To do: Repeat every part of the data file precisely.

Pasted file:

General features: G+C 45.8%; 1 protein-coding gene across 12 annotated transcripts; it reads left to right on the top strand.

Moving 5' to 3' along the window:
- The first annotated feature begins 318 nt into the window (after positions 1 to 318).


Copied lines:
General features: G+C 45.8%; 1 protein-coding gene across 12 annotated transcripts; it reads left to right on the top strand.

Moving 5' to 3' along the window:
- The first annotated feature begins 318 nt into the window (after positions 1 to 318).